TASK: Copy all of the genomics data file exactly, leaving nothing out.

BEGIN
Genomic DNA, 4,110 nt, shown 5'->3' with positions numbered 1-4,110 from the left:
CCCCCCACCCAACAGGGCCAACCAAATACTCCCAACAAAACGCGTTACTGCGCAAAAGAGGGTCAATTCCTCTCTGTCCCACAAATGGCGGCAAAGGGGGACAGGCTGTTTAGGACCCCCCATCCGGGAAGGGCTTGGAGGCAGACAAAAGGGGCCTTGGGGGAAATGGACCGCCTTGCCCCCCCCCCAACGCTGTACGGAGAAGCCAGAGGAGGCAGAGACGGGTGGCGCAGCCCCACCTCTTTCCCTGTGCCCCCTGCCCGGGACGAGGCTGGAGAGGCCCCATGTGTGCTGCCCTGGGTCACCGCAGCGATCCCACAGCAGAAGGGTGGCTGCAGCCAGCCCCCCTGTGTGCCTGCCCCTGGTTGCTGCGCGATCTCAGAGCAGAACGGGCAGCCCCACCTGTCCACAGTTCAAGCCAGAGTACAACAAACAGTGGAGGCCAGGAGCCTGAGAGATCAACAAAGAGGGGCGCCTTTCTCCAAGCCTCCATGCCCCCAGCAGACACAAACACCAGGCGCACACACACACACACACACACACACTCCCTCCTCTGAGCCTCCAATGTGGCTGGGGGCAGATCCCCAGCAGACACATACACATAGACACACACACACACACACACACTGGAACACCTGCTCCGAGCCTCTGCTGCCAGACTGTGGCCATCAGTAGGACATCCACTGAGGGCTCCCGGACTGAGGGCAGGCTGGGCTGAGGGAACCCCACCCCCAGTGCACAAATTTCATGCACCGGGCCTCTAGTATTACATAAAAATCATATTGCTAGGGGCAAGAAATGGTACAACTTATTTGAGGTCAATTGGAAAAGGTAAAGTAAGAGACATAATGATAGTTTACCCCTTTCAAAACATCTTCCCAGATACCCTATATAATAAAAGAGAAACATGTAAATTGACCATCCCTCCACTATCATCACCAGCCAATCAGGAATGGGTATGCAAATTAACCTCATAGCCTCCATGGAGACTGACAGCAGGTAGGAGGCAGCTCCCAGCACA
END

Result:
Genomic DNA, 4,110 nt, shown 5'->3' with positions numbered 1-4,110 from the left:
CCCCCCACCCAACAGGGCCAACCAAATACTCCCAACAAAACGCGTTACTGCGCAAAAGAGGGTCAATTCCTCTCTGTCCCACAAATGGCGGCAAAGGGGGACAGGCTGTTTAGGACCCCCCATCCGGGAAGGGCTTGGAGGCAGACAAAAGGGGCCTTGGGGGAAATGGACCGCCTTGCCCCCCCCCCAACGCTGTACGGAGAAGCCAGAGGAGGCAGAGACGGGTGGCGCAGCCCCACCTCTTTCCCTGTGCCCCCTGCCCGGGACGAGGCTGGAGAGGCCCCATGTGTGCTGCCCTGGGTCACCGCAGCGATCCCACAGCAGAAGGGTGGCTGCAGCCAGCCCCCCTGTGTGCCTGCCCCTGGTTGCTGCGCGATCTCAGAGCAGAACGGGCAGCCCCACCTGTCCACAGTTCAAGCCAGAGTACAACAAACAGTGGAGGCCAGGAGCCTGAGAGATCAACAAAGAGGGGCGCCTTTCTCCAAGCCTCCATGCCCCCAGCAGACACAAACACCAGGCGCACACACACACACACACACACACACTCCCTCCTCTGAGCCTCCAATGTGGCTGGGGGCAGATCCCCAGCAGACACATACACATAGACACACACACACACACACACACTGGAACACCTGCTCCGAGCCTCTGCTGCCAGACTGTGGCCATCAGTAGGACATCCACTGAGGGCTCCCGGACTGAGGGCAGGCTGGGCTGAGGGAACCCCACCCCCAGTGCACAAATTTCATGCACCGGGCCTCTAGTATTACATAAAAATCATATTGCTAGGGGCAAGAAATGGTACAACTTATTTGAGGTCAATTGGAAAAGGTAAAGTAAGAGACATAATGATAGTTTACCCCTTTCAAAACATCTTCCCAGATACCCTATATAATAAAAGAGAAACATGTAAATTGACCATCCCTCCACTATCATCACCAGCCAATCAGGAATGGGTATGCAAATTAACCTCATAGCCTCCATGGAGACTGACAGCAGGTAGGAGGCAGCTCCCAGCACA